Stewardship / Resistance Scan for Mar 23, 2021

Antibiotic stewardship in long-term care
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Amoxicillin for acute sinusitis

Audit and feedback tied to improved antibiotic use in long-term care

Audit and feedback with peer comparison was associated with small reductions in prolonged antibiotic treatment in a study involving physicians and long-term care (LTC) facility residents in Ontario, Canadian researchers reported today in Clinical Infectious Diseases.

In the province-wide difference-in-differences study, researchers assessed antibiotic prescribing among 1,238 physicians caring for 96,185 resident. They compared the prescribing of 343 physicians who received a voluntary audit and feedback report and quarterly information on antibiotic prescribing in relation to their peers with 895 physicians who received no feedback. The report was launched in January 2019, and the study evaluated antibiotic prescribing in LTC facilities from 2018 through 2019.

The primary outcomes were the proportion of residents initiated on an antibiotic and the proportion of antibiotic prescriptions that lasted longer than 7 days in the year before and after the report was introduced. The researchers also embedded a pragmatic randomized controlled trial (RCT) within the study to compare a novel, dynamic feedback report with a static report.

The researchers observed a temporal decline in antibiotic initiation and duration between the first quarter of 2018 and the last quarter of 2019, with the proportion of residents initiated on an antibiotic dropping from 28.4% to 21.3%, and the proportion of treatments lasting longer than 7 days falling from 34.4% to 29%. Difference-in-differences analysis indicated that the audit and feedback report was associated with a greater decline in use of prolonged antibiotics (adjusted absolute difference, -2.65%; 95% confidence interval [CI], -4.93% to -0.28%), for an estimated total reduction of 335,912 days of antibiotic treatment after the intervention.

Audit and feedback not associated with a greater decline in antibiotic initiation (adjusted difference 0.10%; 95% CI, -0.51% to 0.61%), and the embedded RCT found no difference in outcomes between the dynamic and static reports.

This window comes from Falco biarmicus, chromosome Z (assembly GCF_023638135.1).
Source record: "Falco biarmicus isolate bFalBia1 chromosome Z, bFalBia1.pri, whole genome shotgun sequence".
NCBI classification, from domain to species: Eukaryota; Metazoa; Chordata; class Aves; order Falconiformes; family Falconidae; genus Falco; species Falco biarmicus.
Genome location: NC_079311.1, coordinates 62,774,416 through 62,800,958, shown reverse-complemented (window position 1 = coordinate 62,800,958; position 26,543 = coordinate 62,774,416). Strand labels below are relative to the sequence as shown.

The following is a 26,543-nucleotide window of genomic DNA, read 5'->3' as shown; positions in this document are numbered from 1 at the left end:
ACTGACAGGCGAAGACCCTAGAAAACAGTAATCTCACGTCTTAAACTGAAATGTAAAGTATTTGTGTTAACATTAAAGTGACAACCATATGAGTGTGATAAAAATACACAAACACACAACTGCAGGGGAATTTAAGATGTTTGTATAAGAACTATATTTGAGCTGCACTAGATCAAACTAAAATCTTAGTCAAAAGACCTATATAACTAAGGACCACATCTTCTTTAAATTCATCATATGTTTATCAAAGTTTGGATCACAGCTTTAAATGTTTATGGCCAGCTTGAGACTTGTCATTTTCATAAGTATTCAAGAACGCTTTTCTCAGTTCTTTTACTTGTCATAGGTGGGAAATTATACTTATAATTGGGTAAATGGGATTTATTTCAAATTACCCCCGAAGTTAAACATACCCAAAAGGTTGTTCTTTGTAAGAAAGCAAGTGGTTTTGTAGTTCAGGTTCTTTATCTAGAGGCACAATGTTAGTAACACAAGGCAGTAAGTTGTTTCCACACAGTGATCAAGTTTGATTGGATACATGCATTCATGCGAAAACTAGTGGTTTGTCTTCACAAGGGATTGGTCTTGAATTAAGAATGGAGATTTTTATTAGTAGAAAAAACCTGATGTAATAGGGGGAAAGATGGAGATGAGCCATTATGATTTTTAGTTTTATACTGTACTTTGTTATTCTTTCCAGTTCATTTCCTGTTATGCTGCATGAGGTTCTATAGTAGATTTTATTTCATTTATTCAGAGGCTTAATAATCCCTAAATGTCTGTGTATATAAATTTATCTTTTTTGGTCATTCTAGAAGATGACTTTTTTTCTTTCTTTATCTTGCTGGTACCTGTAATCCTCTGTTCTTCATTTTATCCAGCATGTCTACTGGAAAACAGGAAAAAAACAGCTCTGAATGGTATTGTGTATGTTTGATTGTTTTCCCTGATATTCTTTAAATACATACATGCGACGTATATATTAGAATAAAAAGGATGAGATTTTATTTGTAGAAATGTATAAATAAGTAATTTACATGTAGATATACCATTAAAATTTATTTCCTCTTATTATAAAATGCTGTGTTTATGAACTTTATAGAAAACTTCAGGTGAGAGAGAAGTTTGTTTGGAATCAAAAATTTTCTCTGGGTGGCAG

"Audit and feedback is a pragmatic, scalable intervention to improve antibiotic use, and when coupled with evaluation systems using administrative databases it could generate sustainable and large reductions in antibiotic use," the study authors conclude.
Mar 23 Clin Infect Dis abstract

 

Trial finds no benefit from additional amoxicillin for acute sinusitis

The results of a randomized clinical trial indicate additional amoxicillin did not benefit adults receiving amoxicillin and clavulanate for acute sinusitis, researchers reported today in JAMA Network Open.

In the double-blind, comparative effectiveness trial, adult patients at Albany Medical Center in New York who had symptoms of acute sinusitis were randomly allocated to two treatment groups: the standard treatment of 875 milligrams (mg) of amoxicillin and 125 mg of clavulanate plus a placebo tablet, or a high-dose treatment of 875 mg of amoxicillin and 125 mg of clavulanate plus 875 mg of amoxicillin twice a day for 7 days. The purpose was to replicate a previous trial in which an unplanned subgroup analysis had found that higher-dose amoxicillin might provide a benefit.

The primary efficacy outcome was the percentage of patients who reported a Global Rating of Improvement (GRI) score of 5 or 6 ("a lot better" or "no symptoms") after 3 days of treatment. The primary safety outcome was a score of 3 ("severe") for diarrhea at day 3 or 10. A total of 157 patients, out of a projected 240, were enrolled in the study, with 79 receiving the standard dose and 78 the high dose; 9 and 12 patients, respectively, withdrew or were lost to follow-up before assessment of the primary outcome.

An unplanned interim analysis prompted by COVID-19 restrictions found that at day 3, a total of 31 of 70 patients in the standard-dose group (44.3%) reported a score of 5 or 6, compared with 24 of 66 (36.4%) in the high-dose group, for a difference of -7.9% (95% CI, -24.4% to 8.5%). At that point, the study was stopped for futility. Evaluation of safety data showed diarrhea was common in both groups at day 3, with 40.8% in the standard-dose group and 43.1% in the high-dose group reporting any diarrhea. Severe diarrhea was reported in 7.0% of the standard-dose patients and 7.7% of the high-dose group.

The study authors say the finding is disappointing, since the standard treatment has been found to provide only minimal benefits for acute sinusitis.
Mar 23 JAMA Netw Open study

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